The circumstances under which I got posted to Madagascar were a little bit special. But then, when we talk about Africa, Madagascar will also take a special place. Returning to the Federal Department of Foreign Affairs after my tour of duty as the UN Coordinator for Somalia at the end of 1999, I had missed the round of ambassadorial appointments for the following year and found my name in seventeenth position for a possible future appointment. That would normally not bring me out of Bern before at least three years. And above that, I was made the coordinator of a human resources reform which had to do with appraisal of all diplomatic positions in Bern and in all the embassies abroad, and adjusting salaries with transfers and promotions, with assessments and career options – short, all the things that were always criticized as being dealt with in an opaque and secretive manner. The secrets were kept by the top of the hierarchy of the department, the same people for whom I was now to design a reform that would make everything transparent and comprehensible. This was mission impossible. One night, I had a dream in which I found myself in the overgrown and rambling jungle with a pair of garden shears in my hand and the State Secretary and the Secretary General to whom I reported on the project were shouting at me from the top of a tree that they wanted a French garden or at least an English one and hyenas were laughing and snapping at me and snakes were hissing and a leopard was timing me for its imminent attack.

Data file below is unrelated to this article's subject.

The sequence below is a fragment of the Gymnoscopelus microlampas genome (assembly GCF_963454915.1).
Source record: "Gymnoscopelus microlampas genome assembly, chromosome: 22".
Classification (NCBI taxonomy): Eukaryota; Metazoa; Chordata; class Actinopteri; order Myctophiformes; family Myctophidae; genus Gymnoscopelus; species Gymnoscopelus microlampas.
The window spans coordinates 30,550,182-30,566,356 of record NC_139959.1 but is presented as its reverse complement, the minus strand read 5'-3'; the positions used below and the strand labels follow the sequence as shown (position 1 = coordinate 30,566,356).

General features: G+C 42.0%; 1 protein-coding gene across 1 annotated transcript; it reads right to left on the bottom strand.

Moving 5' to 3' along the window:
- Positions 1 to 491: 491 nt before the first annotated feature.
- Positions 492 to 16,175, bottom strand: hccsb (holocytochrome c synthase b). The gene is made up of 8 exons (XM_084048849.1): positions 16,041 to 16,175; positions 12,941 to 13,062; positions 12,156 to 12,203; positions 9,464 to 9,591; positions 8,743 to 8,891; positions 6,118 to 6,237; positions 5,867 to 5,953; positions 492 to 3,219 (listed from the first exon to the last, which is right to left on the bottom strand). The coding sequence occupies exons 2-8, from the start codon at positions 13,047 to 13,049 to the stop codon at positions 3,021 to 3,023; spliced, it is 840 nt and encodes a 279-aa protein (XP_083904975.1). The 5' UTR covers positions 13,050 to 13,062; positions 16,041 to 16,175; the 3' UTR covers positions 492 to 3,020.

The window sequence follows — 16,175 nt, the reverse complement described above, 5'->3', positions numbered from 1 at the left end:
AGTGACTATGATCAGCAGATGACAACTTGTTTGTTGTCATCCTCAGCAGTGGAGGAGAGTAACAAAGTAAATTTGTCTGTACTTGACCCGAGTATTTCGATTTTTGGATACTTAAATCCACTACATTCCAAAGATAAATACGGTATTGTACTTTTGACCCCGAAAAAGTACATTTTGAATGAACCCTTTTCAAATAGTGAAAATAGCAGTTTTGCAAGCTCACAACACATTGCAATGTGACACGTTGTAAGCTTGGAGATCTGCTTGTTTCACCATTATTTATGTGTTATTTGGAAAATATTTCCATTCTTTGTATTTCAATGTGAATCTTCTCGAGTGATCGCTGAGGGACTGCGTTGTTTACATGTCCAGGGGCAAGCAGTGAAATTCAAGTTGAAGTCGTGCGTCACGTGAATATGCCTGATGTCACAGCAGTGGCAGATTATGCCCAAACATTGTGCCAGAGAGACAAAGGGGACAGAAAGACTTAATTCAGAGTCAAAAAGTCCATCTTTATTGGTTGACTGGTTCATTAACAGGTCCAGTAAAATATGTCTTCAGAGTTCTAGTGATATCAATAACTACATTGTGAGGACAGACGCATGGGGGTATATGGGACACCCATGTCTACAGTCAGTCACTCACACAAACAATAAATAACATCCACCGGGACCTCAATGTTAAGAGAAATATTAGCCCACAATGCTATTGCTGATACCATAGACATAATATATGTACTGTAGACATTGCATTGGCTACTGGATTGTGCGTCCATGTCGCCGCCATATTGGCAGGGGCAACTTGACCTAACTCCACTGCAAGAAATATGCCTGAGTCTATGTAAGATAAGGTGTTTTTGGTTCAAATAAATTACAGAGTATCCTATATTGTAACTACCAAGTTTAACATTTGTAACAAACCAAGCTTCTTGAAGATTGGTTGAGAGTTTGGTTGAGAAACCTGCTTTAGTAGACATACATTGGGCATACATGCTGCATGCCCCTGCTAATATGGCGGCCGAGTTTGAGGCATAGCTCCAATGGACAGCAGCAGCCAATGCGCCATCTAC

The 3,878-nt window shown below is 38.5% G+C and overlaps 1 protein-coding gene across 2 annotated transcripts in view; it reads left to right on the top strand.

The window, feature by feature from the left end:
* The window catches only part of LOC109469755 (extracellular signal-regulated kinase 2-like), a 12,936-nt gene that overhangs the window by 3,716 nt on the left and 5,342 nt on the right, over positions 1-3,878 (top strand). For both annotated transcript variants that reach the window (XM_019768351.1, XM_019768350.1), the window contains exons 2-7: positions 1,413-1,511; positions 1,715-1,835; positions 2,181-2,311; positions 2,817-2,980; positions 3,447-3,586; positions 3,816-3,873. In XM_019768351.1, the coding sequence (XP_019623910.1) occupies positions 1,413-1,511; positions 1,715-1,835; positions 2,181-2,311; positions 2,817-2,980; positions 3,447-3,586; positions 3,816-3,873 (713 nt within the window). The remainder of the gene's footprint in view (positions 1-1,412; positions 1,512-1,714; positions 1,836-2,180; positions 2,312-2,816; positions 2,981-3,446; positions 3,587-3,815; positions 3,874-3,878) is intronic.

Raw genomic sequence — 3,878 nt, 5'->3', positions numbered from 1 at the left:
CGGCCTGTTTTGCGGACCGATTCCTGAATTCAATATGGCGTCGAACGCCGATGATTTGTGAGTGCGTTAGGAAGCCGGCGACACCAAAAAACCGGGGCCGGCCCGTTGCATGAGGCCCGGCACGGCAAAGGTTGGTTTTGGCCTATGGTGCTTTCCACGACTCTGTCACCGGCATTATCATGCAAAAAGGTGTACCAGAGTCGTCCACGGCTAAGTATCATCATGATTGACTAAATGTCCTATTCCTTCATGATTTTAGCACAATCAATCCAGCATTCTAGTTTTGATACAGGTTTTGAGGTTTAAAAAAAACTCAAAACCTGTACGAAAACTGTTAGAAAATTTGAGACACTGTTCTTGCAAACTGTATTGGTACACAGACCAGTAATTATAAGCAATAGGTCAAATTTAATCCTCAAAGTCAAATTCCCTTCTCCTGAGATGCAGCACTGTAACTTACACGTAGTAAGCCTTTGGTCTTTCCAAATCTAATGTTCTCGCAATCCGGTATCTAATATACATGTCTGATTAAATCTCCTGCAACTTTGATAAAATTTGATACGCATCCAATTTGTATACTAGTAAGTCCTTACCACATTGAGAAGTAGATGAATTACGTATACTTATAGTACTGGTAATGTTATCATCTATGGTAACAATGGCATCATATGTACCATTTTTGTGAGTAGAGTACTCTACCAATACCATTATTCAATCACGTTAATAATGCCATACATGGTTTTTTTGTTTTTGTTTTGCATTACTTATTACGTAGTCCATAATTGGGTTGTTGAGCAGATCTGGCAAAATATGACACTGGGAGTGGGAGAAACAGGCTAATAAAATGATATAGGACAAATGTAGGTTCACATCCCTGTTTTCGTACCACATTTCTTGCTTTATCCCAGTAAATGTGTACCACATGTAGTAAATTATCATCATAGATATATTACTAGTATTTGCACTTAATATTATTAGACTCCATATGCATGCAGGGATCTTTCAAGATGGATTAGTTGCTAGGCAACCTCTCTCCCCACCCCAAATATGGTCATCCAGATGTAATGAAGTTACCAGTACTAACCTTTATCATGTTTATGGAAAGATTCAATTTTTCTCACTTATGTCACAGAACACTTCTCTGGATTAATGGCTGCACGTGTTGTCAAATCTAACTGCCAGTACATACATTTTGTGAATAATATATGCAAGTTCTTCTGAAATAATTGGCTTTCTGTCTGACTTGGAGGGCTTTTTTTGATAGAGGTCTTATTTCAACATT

In the morning, I knew what I would do. In the yoga class I took while running marathons with the New York Road Runners, I had experienced the benefit of ‘The-hard-and-the-soft’-method. I think it’s actually a wisdom of Zen meaning something like, ‘you can only be hard and strong if you can be flexible and soft’. So, I hired a consultant who normally worked with businesses and the military, and a consultant who normally worked on social and psychological issues. The hard and the soft. Together we would give the two Secretaries the full package of the reform. In an administration, top-down, status and authority, hierarchy and ranking, dominance and power, influence, and control, are on the hard side. Bottom-up, communication and cooperation, teamwork and resilience, interpersonal skills and openness are on the soft side. Taken together, these are the features of social organization amongst humans. And to work, they have to be in the proper balance for the concerned group. I was surprised to see how much afraid of the soft the hierarchy was. First, the reform and my team pushing it, were a nuisance to them and then, a growing threat. They wanted to preserve the hard without learning to be soft. Barely a year into my work as the enforcer of a reform no one wanted, I was asked whether I would be interested in becoming the head of the Swiss Embassy in Antananarivo. I would only be Chargé d’Affaires but they needed someone who knew the Swiss Development Cooperation, and how to operate in a country where the Swiss were retreating from a heavy engagement in development cooperation. Ten years earlier, I had closed the SDC program in Kenya, due to corruption. In Madagascar, the Swiss development program had been cut due to murder. In the summer of 2001, five years after the fact, Bilha and I arrived in Madagascar, ready to discover a curious world of its own and a murder mystery.